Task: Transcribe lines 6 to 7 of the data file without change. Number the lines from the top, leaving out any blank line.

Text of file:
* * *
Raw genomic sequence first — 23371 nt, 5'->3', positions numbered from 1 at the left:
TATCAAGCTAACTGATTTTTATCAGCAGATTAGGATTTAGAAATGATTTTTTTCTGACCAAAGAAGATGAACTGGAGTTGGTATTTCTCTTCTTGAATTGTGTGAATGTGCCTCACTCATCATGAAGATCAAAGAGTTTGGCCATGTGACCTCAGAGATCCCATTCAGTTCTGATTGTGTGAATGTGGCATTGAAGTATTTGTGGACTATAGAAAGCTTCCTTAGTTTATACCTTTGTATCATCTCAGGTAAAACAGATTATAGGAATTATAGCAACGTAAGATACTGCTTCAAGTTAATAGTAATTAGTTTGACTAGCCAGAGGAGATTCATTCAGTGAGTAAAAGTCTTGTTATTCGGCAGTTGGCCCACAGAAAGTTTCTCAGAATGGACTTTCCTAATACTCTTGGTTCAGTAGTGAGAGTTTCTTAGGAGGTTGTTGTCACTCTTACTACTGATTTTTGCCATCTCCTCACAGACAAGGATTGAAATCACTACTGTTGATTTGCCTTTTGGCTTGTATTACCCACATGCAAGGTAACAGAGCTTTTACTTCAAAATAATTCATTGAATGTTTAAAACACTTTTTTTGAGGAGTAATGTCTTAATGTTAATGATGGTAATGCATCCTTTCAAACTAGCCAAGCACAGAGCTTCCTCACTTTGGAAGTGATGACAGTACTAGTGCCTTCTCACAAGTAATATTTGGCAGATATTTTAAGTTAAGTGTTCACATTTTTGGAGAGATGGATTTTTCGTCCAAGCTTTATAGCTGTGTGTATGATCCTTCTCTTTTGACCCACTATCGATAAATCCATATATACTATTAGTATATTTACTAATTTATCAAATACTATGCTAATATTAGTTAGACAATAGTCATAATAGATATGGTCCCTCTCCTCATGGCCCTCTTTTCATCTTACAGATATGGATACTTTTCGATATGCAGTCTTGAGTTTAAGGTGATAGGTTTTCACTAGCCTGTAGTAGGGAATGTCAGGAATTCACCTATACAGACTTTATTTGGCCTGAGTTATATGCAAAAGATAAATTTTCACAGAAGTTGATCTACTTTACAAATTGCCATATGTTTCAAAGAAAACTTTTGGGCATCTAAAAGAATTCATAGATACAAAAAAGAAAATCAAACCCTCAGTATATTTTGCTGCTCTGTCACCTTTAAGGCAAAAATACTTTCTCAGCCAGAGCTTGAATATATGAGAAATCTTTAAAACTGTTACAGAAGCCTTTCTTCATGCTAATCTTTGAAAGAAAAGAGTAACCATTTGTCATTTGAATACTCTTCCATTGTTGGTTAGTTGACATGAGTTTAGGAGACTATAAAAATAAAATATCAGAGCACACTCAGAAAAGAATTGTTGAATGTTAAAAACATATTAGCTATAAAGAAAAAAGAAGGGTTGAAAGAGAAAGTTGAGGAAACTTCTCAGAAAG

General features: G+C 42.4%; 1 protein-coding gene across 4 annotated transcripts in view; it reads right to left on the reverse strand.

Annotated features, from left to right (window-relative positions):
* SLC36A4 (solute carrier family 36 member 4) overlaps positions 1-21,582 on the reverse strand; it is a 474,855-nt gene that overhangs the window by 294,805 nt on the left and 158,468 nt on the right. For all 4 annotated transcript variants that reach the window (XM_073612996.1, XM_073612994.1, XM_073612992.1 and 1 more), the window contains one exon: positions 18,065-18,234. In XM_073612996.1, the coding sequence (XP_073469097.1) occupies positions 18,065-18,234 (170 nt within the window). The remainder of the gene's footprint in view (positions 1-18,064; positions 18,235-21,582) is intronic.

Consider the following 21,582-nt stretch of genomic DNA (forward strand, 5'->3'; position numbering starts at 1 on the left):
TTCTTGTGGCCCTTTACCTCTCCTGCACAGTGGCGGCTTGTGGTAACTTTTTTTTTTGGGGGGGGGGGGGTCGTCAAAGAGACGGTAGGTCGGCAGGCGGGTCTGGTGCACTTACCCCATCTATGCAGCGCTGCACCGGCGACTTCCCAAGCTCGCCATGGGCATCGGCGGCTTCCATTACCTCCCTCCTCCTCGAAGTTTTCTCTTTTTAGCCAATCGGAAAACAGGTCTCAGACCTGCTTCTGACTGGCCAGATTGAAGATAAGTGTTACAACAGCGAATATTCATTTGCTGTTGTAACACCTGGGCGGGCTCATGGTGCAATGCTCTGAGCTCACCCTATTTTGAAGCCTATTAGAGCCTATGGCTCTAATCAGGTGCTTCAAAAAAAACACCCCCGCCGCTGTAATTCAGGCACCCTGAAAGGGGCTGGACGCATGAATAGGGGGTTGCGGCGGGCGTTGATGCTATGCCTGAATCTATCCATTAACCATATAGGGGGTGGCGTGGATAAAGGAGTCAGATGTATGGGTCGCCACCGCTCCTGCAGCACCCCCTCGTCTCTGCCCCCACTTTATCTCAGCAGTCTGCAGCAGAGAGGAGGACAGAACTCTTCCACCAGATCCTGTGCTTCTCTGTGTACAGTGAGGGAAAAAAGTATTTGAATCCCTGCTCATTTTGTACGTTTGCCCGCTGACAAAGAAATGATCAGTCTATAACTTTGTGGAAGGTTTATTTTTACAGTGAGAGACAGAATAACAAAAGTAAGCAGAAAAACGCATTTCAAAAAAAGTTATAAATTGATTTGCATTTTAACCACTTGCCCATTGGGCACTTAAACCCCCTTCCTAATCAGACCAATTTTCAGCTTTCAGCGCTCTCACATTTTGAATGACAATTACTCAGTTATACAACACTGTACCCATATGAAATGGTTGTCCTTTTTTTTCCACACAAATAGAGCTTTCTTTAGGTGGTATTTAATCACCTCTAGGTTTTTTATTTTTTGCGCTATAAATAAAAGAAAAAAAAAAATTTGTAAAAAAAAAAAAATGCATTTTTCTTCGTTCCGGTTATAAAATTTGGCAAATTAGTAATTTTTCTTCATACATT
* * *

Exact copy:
Consider the following 21,582-nt stretch of genomic DNA (forward strand, 5'->3'; position numbering starts at 1 on the left):
TTCTTGTGGCCCTTTACCTCTCCTGCACAGTGGCGGCTTGTGGTAACTTTTTTTTTTGGGGGGGGGGGGGTCGTCAAAGAGACGGTAGGTCGGCAGGCGGGTCTGGTGCACTTACCCCATCTATGCAGCGCTGCACCGGCGACTTCCCAAGCTCGCCATGGGCATCGGCGGCTTCCATTACCTCCCTCCTCCTCGAAGTTTTCTCTTTTTAGCCAATCGGAAAACAGGTCTCAGACCTGCTTCTGACTGGCCAGATTGAAGATAAGTGTTACAACAGCGAATATTCATTTGCTGTTGTAACACCTGGGCGGGCTCATGGTGCAATGCTCTGAGCTCACCCTATTTTGAAGCCTATTAGAGCCTATGGCTCTAATCAGGTGCTTCAAAAAAAACACCCCCGCCGCTGTAATTCAGGCACCCTGAAAGGGGCTGGACGCATGAATAGGGGGTTGCGGCGGGCGTTGATGCTATGCCTGAATCTATCCATTAACCATATAGGGGGTGGCGTGGATAAAGGAGTCAGATGTATGGGTCGCCACCGCTCCTGCAGCACCCCCTCGTCTCTGCCCCCACTTTATCTCAGCAGTCTGCAGCAGAGAGGAGGACAGAACTCTTCCACCAGATCCTGTGCTTCTCTGTGTACAGTGAGGGAAAAAAGTATTTGAATCCCTGCTCATTTTGTACGTTTGCCCGCTGACAAAGAAATGATCAGTCTATAACTTTGTGGAAGGTTTATTTTTACAGTGAGAGACAGAATAACAAAAGTAAGCAGAAAAACGCATTTCAAAAAAAGTTATAAATTGATTTGCATTTTAACCACTTGCCCATTGGGCACTTAAACCCCCTTCCTAATCAGACCAATTTTCAGCTTTCAGCGCTCTCACATTTTGAATGACAATTACTCAGTTATACAACACTGTACCCATATGAAATGGTTGTCCTTTTTTTTCCACACAAATAGAGCTTTCTTTAGGTGGTATTTAATCACCTCTAGGTTTTTTATTTTTTGCGCTATAAATAAAAGAAAAAAAAAAATTTGTAAAAAAAAAAAAATGCATTTTTCTTCGTTCCGGTTATAAAATTTGGCAAATTAGTAATTTTTCTTCATACATT